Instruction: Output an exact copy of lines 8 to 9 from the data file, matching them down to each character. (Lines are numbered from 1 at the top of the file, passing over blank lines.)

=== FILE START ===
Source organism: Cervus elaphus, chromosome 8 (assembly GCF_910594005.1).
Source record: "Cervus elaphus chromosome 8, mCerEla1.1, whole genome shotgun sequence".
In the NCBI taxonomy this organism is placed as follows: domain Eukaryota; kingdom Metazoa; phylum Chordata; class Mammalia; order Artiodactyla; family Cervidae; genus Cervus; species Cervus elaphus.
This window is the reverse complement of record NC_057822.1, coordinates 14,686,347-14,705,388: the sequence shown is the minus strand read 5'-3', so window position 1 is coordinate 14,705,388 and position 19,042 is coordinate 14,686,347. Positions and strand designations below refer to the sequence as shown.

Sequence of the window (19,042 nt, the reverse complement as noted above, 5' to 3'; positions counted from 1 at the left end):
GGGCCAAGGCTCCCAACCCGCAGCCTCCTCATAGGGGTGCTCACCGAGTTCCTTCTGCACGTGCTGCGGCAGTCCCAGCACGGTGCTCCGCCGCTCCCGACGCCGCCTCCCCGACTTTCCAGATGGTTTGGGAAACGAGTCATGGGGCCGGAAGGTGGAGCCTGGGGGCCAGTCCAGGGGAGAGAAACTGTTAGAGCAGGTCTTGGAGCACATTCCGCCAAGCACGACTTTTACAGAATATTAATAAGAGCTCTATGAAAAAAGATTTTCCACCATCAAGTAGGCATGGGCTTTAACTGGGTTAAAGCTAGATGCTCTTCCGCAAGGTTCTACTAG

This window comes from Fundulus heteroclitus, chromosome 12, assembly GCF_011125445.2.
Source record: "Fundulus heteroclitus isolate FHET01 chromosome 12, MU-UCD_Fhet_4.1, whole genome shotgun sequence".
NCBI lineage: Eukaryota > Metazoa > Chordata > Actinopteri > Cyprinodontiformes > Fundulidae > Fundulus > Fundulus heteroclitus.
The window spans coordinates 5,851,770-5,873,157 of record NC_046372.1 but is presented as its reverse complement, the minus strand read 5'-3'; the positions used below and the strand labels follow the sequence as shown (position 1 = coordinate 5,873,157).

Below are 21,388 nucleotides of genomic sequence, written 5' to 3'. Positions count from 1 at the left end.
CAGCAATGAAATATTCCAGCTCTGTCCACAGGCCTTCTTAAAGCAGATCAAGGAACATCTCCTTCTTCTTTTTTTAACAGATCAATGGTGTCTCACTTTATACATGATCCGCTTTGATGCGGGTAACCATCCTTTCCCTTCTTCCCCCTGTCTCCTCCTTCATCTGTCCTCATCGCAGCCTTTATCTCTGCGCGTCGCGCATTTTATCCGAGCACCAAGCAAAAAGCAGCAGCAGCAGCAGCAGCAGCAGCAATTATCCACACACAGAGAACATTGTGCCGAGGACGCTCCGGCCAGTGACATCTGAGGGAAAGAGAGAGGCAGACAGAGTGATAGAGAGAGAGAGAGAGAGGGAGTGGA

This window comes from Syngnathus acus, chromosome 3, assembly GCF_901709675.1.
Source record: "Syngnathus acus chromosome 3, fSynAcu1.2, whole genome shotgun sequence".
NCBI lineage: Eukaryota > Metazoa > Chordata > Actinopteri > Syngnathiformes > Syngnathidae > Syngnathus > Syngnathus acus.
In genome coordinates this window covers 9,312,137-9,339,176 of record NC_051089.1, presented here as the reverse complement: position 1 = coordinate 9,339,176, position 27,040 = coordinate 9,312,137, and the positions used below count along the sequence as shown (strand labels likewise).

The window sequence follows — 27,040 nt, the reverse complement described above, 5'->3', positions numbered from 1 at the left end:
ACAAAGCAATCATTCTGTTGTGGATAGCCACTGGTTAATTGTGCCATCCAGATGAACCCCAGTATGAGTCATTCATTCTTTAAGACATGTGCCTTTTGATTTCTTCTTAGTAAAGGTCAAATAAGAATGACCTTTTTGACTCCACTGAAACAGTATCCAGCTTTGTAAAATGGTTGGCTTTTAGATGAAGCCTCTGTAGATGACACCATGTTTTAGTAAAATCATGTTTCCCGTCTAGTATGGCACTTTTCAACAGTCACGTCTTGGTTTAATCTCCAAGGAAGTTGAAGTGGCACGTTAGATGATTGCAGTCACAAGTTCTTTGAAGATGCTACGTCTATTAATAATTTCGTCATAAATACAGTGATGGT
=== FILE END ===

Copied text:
Source record: "Fundulus heteroclitus isolate FHET01 chromosome 12, MU-UCD_Fhet_4.1, whole genome shotgun sequence".
NCBI lineage: Eukaryota > Metazoa > Chordata > Actinopteri > Cyprinodontiformes > Fundulidae > Fundulus > Fundulus heteroclitus.